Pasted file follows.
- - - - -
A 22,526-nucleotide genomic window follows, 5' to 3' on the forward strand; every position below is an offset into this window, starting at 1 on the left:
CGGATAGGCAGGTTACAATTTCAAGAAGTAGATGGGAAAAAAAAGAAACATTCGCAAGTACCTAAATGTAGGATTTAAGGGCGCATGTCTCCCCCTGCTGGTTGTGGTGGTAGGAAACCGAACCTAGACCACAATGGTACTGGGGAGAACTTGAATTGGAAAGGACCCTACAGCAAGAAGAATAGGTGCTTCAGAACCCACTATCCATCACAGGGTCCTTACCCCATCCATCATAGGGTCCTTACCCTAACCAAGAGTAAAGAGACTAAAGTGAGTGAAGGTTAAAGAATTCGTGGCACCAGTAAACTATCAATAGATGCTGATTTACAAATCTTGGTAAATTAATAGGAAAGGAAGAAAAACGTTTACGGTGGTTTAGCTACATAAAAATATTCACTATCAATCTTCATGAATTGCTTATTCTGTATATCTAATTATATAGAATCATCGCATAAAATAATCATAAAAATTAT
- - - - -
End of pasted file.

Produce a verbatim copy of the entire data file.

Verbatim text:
A 22,526-nucleotide genomic window follows, 5' to 3' on the forward strand; every position below is an offset into this window, starting at 1 on the left:
CGGATAGGCAGGTTACAATTTCAAGAAGTAGATGGGAAAAAAAAGAAACATTCGCAAGTACCTAAATGTAGGATTTAAGGGCGCATGTCTCCCCCTGCTGGTTGTGGTGGTAGGAAACCGAACCTAGACCACAATGGTACTGGGGAGAACTTGAATTGGAAAGGACCCTACAGCAAGAAGAATAGGTGCTTCAGAACCCACTATCCATCACAGGGTCCTTACCCCATCCATCATAGGGTCCTTACCCTAACCAAGAGTAAAGAGACTAAAGTGAGTGAAGGTTAAAGAATTCGTGGCACCAGTAAACTATCAATAGATGCTGATTTACAAATCTTGGTAAATTAATAGGAAAGGAAGAAAAACGTTTACGGTGGTTTAGCTACATAAAAATATTCACTATCAATCTTCATGAATTGCTTATTCTGTATATCTAATTATATAGAATCATCGCATAAAATAATCATAAAAATTAT